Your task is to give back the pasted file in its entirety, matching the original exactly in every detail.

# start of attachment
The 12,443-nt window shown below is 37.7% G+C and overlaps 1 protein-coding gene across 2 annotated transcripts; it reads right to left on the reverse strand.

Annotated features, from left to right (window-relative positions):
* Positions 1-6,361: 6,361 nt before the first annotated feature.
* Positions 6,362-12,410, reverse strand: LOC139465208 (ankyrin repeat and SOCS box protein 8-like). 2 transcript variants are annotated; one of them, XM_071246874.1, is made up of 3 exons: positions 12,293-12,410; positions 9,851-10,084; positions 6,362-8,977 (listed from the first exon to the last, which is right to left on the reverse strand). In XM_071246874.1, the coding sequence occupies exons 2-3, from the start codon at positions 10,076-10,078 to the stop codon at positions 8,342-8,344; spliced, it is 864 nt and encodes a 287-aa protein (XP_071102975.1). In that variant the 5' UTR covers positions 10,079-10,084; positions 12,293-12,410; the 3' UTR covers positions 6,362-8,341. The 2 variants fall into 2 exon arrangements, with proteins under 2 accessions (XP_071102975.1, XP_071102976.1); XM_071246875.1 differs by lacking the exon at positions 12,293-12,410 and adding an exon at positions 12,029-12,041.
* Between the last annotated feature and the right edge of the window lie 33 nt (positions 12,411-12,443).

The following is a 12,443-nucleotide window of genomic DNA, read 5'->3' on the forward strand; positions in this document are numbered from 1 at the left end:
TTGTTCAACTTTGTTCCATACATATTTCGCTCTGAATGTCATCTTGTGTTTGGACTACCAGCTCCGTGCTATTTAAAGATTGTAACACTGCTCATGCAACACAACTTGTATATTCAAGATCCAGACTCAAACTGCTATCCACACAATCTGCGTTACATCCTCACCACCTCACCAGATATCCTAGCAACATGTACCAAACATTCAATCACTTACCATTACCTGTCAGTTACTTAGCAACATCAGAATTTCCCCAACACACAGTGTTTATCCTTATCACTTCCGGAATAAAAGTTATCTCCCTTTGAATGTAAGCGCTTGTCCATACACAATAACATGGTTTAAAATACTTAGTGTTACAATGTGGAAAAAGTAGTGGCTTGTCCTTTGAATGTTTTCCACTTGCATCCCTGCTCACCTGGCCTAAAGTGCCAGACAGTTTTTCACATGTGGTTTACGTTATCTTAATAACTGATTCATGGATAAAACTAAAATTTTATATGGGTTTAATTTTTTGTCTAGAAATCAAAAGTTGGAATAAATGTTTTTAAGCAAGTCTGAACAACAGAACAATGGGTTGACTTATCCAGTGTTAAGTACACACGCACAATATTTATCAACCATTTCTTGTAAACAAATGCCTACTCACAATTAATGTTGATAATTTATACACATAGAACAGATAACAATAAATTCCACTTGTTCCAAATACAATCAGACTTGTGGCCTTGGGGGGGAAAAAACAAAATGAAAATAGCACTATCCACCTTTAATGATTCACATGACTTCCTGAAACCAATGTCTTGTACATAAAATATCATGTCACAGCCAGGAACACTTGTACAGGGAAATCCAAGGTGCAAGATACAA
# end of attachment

The 12,443-nt window shown below is 37.7% G+C and overlaps 1 protein-coding gene across 2 annotated transcripts; it reads right to left on the reverse strand.

Annotated features, from left to right (window-relative positions):
* Positions 1-6,361: 6,361 nt before the first annotated feature.
* Positions 6,362-12,410, reverse strand: LOC139465208 (ankyrin repeat and SOCS box protein 8-like). 2 transcript variants are annotated; one of them, XM_071246874.1, is made up of 3 exons: positions 12,293-12,410; positions 9,851-10,084; positions 6,362-8,977 (listed from the first exon to the last, which is right to left on the reverse strand). In XM_071246874.1, the coding sequence occupies exons 2-3, from the start codon at positions 10,076-10,078 to the stop codon at positions 8,342-8,344; spliced, it is 864 nt and encodes a 287-aa protein (XP_071102975.1). In that variant the 5' UTR covers positions 10,079-10,084; positions 12,293-12,410; the 3' UTR covers positions 6,362-8,341. The 2 variants fall into 2 exon arrangements, with proteins under 2 accessions (XP_071102975.1, XP_071102976.1); XM_071246875.1 differs by lacking the exon at positions 12,293-12,410 and adding an exon at positions 12,029-12,041.
* Between the last annotated feature and the right edge of the window lie 33 nt (positions 12,411-12,443).

The following is a 12,443-nucleotide window of genomic DNA, read 5'->3' on the forward strand; positions in this document are numbered from 1 at the left end:
TTGTTCAACTTTGTTCCATACATATTTCGCTCTGAATGTCATCTTGTGTTTGGACTACCAGCTCCGTGCTATTTAAAGATTGTAACACTGCTCATGCAACACAACTTGTATATTCAAGATCCAGACTCAAACTGCTATCCACACAATCTGCGTTACATCCTCACCACCTCACCAGATATCCTAGCAACATGTACCAAACATTCAATCACTTACCATTACCTGTCAGTTACTTAGCAACATCAGAATTTCCCCAACACACAGTGTTTATCCTTATCACTTCCGGAATAAAAGTTATCTCCCTTTGAATGTAAGCGCTTGTCCATACACAATAACATGGTTTAAAATACTTAGTGTTACAATGTGGAAAAAGTAGTGGCTTGTCCTTTGAATGTTTTCCACTTGCATCCCTGCTCACCTGGCCTAAAGTGCCAGACAGTTTTTCACATGTGGTTTACGTTATCTTAATAACTGATTCATGGATAAAACTAAAATTTTATATGGGTTTAATTTTTTGTCTAGAAATCAAAAGTTGGAATAAATGTTTTTAAGCAAGTCTGAACAACAGAACAATGGGTTGACTTATCCAGTGTTAAGTACACACGCACAATATTTATCAACCATTTCTTGTAAACAAATGCCTACTCACAATTAATGTTGATAATTTATACACATAGAACAGATAACAATAAATTCCACTTGTTCCAAATACAATCAGACTTGTGGCCTTGGGGGGGAAAAAACAAAATGAAAATAGCACTATCCACCTTTAATGATTCACATGACTTCCTGAAACCAATGTCTTGTACATAAAATATCATGTCACAGCCAGGAACACTTGTACAGGGAAATCCAAGGTGCAAGATACAA